On April 22, 2009, Derrick Rose won the NBA Rookie of the Year award. With this achievement, it capped a remarkable rookie season to behold. Someday, he could become a star in the NBA and take the league by storm.
And until now, I dreaded the thought of that.
I am a lifelong Bulls fan who only strayed from them when I was a young bandwagon fan. When my loyalties were once again focused on Chicago, they suddenly became a great team again. My heart leaped with joy when I saw they were marked to make the playoffs for three straight years.
In 2007, the Bulls earned the fifth seed in the Eastern Conference, the best they've had for years. To top it off, they defeated the defending champions in a compelling sweep before falling to my bitter enemies, the Detroit Pistons. Regardless, this team was made.
The 2007-08 season came along. The Bulls struggled in the beginning. And then the Bulls management did the unthinkable:
They fired Scott Skiles. They fired one of the best up and coming coaches, and the Bulls faltered.
So then, my beloved Bulls had to play under some interim coach, and went 32-50, missing the playoffs in embarrassing fashion. It got so bad, that things could only get better for them. I at least hoped for that much.
My hopes came true after that. The Bulls participated in the 2008 NBA Draft lottery with a 1.7 percent chance of gaining the No. 1 pick. There was no way they could have gotten the top slot.
They emerged from the lottery with the No. 1 pick. I smiled that night.
Then, draft night came around. My heart was leaping, because my Bulls were on the verge of choosing a franchise star. In my mind I thought of only one player who could lead Chicago back to the promised land with little effort. He would solve the problem the Bulls had had for years.
And there was no way in Hell that Chi-town would want the Bulls.
My hopes were dashed the moment I heard of the pick. The Bulls did choose a stellar college player in the NBA draft that night. He had a high chance of being a great NBA player. There was no way it could have been Derrick Rose.
Derrick Rose left the ballroom that night wearing a Bulls draft cap. I scowled that night.
Now, before people start getting argumentative with me, just hear me out. First of all, as a sports fan, I like picks to be made when I'm 100 percent sure that they will benefit the team. This draft pick, while a good one, was not the best one. In my eyes, the Bulls wasted a pick.
Michael Beasley was a strong inside force, and I feel he had been underestimated. As a matter of fact, I still despise the Bulls bypassing him despite the full blown guarantee they had. Beasley went on to play 81 games with the Heat, and start 15 times this past season.
On top of that, there were other things that bothered me. First of all, the Rose pick looked like a publicity stunt for the city of Chicago. The hometown hero would remain the hometown hero, bringing in ticket sales for the franchise (this is fan speculation, of course, but it was logical to them). There was no true need for the Bulls to draft him, personnel-wise.
Then, I felt that players such as Ben Gordon and Kirk Hinrich were being blatantly disrespected. Given career years, Gordon and Hinrich could have donned All-Star uniforms had Skiles stayed. Their performances, along with those of their Bulls teammates, suffered because the impatient, hasty Bulls management fired a solid mentor for the team.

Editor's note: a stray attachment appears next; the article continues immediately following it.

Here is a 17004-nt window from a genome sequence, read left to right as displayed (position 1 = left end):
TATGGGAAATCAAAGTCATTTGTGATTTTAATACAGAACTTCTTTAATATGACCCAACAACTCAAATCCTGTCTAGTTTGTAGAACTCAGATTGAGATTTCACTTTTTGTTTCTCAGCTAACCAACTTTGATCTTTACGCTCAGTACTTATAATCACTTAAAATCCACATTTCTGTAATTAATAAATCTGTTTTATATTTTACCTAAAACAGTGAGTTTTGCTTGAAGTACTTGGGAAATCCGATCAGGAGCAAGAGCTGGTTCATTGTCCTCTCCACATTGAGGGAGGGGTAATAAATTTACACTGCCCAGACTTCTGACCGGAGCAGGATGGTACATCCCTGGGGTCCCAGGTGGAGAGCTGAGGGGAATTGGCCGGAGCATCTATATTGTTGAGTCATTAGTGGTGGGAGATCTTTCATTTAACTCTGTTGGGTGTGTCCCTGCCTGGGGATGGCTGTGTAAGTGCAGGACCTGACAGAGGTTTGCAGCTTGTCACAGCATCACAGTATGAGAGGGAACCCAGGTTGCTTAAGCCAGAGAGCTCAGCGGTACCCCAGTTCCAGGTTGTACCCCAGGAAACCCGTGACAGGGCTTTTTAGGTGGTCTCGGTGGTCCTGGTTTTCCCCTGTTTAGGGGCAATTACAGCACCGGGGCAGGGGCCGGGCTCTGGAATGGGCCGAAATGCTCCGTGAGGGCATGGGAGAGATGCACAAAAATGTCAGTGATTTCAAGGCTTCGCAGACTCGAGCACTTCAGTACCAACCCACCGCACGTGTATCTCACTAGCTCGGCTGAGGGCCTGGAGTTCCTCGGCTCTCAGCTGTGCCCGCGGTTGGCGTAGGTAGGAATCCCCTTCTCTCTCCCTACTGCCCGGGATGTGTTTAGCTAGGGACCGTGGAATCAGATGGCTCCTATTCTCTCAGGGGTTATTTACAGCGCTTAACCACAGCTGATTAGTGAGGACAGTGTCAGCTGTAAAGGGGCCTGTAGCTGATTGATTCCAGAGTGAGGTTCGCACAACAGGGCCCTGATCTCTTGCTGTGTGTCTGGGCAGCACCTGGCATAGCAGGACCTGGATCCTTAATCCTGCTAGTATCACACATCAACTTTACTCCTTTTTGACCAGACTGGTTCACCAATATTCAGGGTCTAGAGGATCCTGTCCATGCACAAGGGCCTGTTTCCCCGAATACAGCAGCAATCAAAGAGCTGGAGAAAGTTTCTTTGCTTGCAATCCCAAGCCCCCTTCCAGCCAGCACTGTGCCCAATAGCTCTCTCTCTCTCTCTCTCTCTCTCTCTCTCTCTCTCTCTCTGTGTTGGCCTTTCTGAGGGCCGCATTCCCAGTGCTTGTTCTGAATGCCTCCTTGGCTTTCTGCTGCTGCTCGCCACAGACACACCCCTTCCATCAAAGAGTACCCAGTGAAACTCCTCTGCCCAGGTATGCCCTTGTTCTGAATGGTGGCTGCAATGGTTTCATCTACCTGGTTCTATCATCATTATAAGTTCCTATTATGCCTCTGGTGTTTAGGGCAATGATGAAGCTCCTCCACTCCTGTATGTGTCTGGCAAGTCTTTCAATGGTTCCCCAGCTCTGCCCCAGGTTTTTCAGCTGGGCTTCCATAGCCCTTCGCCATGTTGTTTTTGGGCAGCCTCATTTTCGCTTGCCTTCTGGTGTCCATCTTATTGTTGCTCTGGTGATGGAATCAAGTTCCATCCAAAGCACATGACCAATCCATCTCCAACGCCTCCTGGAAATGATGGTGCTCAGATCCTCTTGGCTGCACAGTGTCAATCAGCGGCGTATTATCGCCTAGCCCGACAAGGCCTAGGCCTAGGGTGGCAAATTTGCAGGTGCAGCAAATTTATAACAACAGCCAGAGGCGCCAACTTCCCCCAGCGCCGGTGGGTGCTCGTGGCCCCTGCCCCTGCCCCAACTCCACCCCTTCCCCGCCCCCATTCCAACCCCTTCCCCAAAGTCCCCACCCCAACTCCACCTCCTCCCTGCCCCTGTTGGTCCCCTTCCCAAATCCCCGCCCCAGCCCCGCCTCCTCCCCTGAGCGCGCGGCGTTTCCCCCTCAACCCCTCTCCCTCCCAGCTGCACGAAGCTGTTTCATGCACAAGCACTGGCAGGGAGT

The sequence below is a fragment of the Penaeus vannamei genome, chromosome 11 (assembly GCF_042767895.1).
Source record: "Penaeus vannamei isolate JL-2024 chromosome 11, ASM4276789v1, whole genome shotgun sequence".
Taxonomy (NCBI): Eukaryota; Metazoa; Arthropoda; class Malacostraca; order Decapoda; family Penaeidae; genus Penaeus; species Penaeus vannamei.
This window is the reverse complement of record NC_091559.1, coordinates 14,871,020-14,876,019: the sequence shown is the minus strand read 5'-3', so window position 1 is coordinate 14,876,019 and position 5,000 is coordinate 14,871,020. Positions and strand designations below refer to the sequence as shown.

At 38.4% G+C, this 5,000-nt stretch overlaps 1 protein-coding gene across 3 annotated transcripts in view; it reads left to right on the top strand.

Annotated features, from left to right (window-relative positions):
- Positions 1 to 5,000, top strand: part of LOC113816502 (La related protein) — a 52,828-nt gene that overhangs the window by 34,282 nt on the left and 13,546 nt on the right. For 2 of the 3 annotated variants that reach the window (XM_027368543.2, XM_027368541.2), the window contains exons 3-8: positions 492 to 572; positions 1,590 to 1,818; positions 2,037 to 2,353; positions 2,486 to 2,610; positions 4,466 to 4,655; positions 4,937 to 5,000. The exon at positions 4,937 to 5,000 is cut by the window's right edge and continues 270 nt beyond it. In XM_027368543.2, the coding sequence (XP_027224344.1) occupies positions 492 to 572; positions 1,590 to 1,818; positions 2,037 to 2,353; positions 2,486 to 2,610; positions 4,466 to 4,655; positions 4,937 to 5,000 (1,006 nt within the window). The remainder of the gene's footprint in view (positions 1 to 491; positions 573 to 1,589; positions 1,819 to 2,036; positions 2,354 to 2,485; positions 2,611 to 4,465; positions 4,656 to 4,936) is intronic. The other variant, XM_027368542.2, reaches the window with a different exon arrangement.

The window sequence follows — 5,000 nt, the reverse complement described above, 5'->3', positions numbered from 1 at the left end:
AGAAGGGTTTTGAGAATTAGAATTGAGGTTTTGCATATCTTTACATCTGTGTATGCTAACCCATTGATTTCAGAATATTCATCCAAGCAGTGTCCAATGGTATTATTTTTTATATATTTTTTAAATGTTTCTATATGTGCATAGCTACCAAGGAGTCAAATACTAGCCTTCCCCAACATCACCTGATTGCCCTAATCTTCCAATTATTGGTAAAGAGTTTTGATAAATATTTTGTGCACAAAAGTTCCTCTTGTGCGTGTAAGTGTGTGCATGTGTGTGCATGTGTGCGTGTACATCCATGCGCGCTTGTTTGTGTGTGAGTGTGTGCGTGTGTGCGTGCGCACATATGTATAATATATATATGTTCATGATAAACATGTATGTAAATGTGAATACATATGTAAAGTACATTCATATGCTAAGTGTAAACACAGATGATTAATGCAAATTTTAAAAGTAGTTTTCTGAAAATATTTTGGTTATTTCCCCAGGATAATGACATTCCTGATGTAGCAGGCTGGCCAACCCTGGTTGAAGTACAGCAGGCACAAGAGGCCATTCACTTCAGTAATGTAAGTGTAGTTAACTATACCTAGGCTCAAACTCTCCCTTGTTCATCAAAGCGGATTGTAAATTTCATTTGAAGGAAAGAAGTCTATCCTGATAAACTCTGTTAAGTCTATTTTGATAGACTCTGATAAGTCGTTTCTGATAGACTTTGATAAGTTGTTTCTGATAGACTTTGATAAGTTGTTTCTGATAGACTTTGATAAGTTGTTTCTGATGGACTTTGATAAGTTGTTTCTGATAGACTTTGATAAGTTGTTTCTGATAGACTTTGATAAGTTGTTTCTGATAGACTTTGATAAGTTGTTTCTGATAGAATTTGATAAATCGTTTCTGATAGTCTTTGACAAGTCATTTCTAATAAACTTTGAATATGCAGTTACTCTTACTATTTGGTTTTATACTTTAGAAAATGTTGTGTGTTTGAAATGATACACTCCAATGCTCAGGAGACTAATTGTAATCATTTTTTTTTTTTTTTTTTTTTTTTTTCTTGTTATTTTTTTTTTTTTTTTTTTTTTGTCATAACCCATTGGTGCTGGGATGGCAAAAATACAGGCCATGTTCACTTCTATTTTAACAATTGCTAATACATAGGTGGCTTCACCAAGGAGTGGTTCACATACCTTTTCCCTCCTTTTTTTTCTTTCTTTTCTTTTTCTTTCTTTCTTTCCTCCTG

With Rose being drafted to replace the two, it was an insult. They had already proven to be good point guards. Hinrich was a solid passer, and good floor general. Ben Gordon scored like no other, and was a back court threat. It's not their fault that the system they played under was altered by Skiles' dismissal.
This was why I started to hate Derrick Rose so much.
And now, after this season, I'm hating that I love what the guy can do.
Throughout the season, Rose provided an athletic presence for the Bulls. He took over at point guard and never really looked back. He average 16.8 points and 6.3 assists per game. It's incredible for a 19-year-old to start for a pro team and do so well at his position.
Hell, I'll consider him reminiscent of LeBron's first year at Cleveland, or even Jordan's rookie season. Although his is a lofty third place behind the aforementioned, he's proven himself stellar.
Rose has no flaw. He's merely just a rookie with great skills. He proved this by leading the Bulls back to the playoffs. He proved this by winning the NBA Skills Challenge at All-Star weekend.
He displays it on the court when he drives through the lane for a layup. Every time he goes for a great play, he comes close, if not successfully. Rose has no flaw. And I hate to love him for that.
In Game One of the Bulls' first-round playoff series, I saw Rose lead the Chicago to its first-ever postseason win against the Boston Celtics. If one could take Michael Jordan's total of points, add it to Rose's total, and switch the digits around, you'd have what the latter did to the Celtics.
He dominated them that night, plain and simple. And I hate him for that.
On April 22, Rose won the NBA Rookie of the Year award. He deserved the honor. Who better than a young man who turned around a team to receive the Rookie of the Year award? I hate him for that.
Rose is a future star of the NBA. For this year, in his class of draftees, there's no one better than him. I wanted him to fail, but maybe he saw every scowl that I had for his success, and every cringe at the mention of his name.
He wanted to prove me wrong for that.
Someday, the Bulls will win a championship again. They'll no longer worry about being in the shadow of the golden days where the greatest player in history shaped the franchise's greatness by himself. And I doubt that Derrick Rose will not be the reason why they win it all.
And I'll love him for that...and hate him at the same time.